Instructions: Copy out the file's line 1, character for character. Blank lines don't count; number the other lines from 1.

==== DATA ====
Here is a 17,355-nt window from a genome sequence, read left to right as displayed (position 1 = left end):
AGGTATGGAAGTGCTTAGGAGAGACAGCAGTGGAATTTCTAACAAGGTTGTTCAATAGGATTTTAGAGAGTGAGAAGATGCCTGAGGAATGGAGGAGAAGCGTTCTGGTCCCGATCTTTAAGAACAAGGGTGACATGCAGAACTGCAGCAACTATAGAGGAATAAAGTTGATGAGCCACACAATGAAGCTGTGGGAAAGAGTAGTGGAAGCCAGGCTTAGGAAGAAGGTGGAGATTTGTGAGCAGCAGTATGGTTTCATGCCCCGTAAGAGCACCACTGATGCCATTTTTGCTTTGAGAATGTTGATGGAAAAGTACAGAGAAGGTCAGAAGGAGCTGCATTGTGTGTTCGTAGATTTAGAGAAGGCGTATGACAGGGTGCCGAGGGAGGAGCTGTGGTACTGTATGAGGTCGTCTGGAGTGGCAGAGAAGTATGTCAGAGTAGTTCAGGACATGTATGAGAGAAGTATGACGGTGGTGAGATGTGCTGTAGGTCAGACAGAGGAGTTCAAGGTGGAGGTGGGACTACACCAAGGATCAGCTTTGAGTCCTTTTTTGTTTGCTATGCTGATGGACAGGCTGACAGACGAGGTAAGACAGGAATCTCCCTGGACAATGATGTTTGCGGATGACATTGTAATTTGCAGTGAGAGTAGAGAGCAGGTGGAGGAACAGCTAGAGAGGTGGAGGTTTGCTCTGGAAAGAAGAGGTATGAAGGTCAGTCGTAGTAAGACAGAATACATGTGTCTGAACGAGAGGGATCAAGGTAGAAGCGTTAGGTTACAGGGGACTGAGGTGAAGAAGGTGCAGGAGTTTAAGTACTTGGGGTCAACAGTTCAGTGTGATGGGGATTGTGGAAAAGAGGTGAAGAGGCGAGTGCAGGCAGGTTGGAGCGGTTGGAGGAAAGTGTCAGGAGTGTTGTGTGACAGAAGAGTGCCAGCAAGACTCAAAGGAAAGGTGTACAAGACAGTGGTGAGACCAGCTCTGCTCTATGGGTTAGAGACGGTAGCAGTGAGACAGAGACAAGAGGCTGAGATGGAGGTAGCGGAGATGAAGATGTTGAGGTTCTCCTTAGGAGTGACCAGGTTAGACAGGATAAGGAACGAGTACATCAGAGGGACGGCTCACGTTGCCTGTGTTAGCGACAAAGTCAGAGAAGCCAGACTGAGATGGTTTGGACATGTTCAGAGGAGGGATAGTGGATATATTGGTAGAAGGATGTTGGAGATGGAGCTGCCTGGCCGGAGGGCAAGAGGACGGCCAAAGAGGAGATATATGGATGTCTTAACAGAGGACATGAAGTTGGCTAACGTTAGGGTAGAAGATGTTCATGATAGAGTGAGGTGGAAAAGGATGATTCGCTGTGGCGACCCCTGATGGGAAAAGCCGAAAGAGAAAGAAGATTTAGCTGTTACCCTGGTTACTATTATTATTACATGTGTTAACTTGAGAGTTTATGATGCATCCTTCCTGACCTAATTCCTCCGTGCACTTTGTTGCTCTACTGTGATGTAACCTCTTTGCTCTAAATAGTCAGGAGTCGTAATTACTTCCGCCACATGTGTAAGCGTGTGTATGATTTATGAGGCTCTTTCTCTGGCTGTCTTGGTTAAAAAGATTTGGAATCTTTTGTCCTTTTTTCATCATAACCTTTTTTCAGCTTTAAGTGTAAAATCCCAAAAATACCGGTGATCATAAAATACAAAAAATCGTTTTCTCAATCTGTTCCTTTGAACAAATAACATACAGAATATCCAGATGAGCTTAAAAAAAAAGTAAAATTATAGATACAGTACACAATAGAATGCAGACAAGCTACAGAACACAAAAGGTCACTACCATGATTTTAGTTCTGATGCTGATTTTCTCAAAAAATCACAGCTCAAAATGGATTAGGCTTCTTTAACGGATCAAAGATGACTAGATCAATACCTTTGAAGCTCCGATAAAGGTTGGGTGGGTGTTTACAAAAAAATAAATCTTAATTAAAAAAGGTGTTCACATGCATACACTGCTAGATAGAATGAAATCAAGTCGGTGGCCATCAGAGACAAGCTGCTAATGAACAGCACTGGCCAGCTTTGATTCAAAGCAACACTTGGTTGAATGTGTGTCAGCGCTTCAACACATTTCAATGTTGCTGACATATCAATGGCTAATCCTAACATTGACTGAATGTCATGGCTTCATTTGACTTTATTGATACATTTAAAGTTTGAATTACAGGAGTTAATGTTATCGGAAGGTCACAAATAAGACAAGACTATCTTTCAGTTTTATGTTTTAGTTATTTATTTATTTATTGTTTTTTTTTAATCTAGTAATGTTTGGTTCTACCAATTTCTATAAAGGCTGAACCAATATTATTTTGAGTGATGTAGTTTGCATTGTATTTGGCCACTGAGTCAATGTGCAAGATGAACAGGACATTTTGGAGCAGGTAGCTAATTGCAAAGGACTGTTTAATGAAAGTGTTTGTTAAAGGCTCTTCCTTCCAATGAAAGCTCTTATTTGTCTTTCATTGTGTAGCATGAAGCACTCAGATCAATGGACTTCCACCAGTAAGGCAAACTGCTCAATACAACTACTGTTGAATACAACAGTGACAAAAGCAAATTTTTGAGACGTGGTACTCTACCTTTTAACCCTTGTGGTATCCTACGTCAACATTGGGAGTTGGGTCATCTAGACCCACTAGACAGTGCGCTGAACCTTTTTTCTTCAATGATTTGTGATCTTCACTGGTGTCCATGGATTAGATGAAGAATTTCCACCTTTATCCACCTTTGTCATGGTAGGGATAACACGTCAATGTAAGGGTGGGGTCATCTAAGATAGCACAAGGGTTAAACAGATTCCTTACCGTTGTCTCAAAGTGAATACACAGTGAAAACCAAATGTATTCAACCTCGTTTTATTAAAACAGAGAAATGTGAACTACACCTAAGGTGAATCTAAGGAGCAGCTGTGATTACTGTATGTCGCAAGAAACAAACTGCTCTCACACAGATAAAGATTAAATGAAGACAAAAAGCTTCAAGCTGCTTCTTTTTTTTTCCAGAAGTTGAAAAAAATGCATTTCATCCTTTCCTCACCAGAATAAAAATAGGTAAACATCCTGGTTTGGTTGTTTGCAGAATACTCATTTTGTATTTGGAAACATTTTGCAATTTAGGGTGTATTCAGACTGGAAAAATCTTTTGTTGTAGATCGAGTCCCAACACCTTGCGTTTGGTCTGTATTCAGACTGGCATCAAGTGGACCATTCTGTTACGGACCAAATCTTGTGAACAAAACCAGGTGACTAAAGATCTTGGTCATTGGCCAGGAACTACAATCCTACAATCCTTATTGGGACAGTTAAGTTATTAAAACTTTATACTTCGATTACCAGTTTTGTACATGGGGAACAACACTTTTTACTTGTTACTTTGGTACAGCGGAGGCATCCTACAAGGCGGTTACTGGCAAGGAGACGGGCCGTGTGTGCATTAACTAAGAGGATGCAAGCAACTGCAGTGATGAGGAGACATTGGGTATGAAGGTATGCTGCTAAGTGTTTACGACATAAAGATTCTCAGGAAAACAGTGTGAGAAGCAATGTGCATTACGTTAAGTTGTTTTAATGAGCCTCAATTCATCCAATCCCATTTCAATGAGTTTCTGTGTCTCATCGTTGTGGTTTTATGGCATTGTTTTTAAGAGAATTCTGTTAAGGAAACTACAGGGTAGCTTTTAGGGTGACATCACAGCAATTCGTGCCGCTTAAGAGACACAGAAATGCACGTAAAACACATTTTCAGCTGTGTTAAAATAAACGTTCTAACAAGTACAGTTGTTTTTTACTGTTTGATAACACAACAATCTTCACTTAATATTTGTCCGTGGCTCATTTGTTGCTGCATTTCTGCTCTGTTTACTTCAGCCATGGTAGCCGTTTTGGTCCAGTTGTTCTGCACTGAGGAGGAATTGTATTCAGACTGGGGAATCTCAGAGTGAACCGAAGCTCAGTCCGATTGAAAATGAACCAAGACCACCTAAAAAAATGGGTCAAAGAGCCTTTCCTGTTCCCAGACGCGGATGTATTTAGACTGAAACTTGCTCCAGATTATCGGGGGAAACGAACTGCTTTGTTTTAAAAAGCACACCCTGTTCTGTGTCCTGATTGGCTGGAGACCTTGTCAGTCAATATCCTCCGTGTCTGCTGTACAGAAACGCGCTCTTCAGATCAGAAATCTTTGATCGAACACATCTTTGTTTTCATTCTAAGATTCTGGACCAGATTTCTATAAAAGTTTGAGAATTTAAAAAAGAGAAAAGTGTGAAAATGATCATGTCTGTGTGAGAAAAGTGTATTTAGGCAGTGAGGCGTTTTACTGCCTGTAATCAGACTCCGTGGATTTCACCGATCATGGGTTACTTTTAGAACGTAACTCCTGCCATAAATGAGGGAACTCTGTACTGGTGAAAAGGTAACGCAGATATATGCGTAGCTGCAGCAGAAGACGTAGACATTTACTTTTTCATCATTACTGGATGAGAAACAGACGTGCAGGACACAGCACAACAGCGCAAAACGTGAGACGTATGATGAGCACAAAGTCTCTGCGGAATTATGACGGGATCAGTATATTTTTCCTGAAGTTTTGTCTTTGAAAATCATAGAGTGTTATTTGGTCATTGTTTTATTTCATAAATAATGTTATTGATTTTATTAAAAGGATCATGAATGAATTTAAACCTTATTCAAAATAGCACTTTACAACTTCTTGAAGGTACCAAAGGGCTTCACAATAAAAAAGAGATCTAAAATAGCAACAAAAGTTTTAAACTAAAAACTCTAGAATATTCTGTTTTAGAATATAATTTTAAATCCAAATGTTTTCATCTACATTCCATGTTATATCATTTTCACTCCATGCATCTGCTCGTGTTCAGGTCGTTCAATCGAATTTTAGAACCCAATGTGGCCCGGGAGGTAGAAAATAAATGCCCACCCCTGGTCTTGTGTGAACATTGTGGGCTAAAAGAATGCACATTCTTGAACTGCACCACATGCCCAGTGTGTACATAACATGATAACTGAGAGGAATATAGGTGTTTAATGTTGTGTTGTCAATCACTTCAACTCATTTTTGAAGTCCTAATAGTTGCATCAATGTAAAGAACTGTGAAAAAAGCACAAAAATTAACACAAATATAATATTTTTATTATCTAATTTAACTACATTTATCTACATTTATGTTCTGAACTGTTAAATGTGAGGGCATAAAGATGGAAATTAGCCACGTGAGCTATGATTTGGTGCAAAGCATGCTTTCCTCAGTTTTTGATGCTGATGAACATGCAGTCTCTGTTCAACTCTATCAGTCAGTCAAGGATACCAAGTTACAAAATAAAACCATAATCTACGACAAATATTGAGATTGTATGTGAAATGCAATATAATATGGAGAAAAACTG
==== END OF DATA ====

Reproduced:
Here is a 17,355-nt window from a genome sequence, read left to right as displayed (position 1 = left end):